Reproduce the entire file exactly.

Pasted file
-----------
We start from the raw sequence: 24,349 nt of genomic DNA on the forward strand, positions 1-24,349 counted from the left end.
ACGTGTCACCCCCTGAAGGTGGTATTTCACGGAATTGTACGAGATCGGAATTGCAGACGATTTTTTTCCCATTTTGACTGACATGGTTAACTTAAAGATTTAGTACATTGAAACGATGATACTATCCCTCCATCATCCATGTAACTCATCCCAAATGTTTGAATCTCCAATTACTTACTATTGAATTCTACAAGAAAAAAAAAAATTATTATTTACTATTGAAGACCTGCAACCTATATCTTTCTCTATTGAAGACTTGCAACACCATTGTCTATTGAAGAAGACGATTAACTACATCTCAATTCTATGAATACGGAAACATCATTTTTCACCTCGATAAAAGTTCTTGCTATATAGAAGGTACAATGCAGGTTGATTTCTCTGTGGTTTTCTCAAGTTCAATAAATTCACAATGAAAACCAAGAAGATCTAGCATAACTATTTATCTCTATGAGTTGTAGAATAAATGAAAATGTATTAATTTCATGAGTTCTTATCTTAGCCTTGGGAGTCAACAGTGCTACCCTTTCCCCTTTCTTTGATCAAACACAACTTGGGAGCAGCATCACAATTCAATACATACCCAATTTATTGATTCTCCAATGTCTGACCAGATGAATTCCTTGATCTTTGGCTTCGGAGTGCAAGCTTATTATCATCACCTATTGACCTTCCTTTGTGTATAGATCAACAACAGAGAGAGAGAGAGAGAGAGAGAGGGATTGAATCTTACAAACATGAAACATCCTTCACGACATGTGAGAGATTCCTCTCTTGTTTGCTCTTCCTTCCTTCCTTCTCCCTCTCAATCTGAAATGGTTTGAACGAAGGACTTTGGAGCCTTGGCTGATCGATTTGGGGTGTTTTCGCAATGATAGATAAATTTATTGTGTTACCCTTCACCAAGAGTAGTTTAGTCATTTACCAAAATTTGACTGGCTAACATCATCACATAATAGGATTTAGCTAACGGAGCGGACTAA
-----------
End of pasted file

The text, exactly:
We start from the raw sequence: 24,349 nt of genomic DNA on the forward strand, positions 1-24,349 counted from the left end.
ACGTGTCACCCCCTGAAGGTGGTATTTCACGGAATTGTACGAGATCGGAATTGCAGACGATTTTTTTCCCATTTTGACTGACATGGTTAACTTAAAGATTTAGTACATTGAAACGATGATACTATCCCTCCATCATCCATGTAACTCATCCCAAATGTTTGAATCTCCAATTACTTACTATTGAATTCTACAAGAAAAAAAAAAATTATTATTTACTATTGAAGACCTGCAACCTATATCTTTCTCTATTGAAGACTTGCAACACCATTGTCTATTGAAGAAGACGATTAACTACATCTCAATTCTATGAATACGGAAACATCATTTTTCACCTCGATAAAAGTTCTTGCTATATAGAAGGTACAATGCAGGTTGATTTCTCTGTGGTTTTCTCAAGTTCAATAAATTCACAATGAAAACCAAGAAGATCTAGCATAACTATTTATCTCTATGAGTTGTAGAATAAATGAAAATGTATTAATTTCATGAGTTCTTATCTTAGCCTTGGGAGTCAACAGTGCTACCCTTTCCCCTTTCTTTGATCAAACACAACTTGGGAGCAGCATCACAATTCAATACATACCCAATTTATTGATTCTCCAATGTCTGACCAGATGAATTCCTTGATCTTTGGCTTCGGAGTGCAAGCTTATTATCATCACCTATTGACCTTCCTTTGTGTATAGATCAACAACAGAGAGAGAGAGAGAGAGAGAGAGGGATTGAATCTTACAAACATGAAACATCCTTCACGACATGTGAGAGATTCCTCTCTTGTTTGCTCTTCCTTCCTTCCTTCTCCCTCTCAATCTGAAATGGTTTGAACGAAGGACTTTGGAGCCTTGGCTGATCGATTTGGGGTGTTTTCGCAATGATAGATAAATTTATTGTGTTACCCTTCACCAAGAGTAGTTTAGTCATTTACCAAAATTTGACTGGCTAACATCATCACATAATAGGATTTAGCTAACGGAGCGGACTAA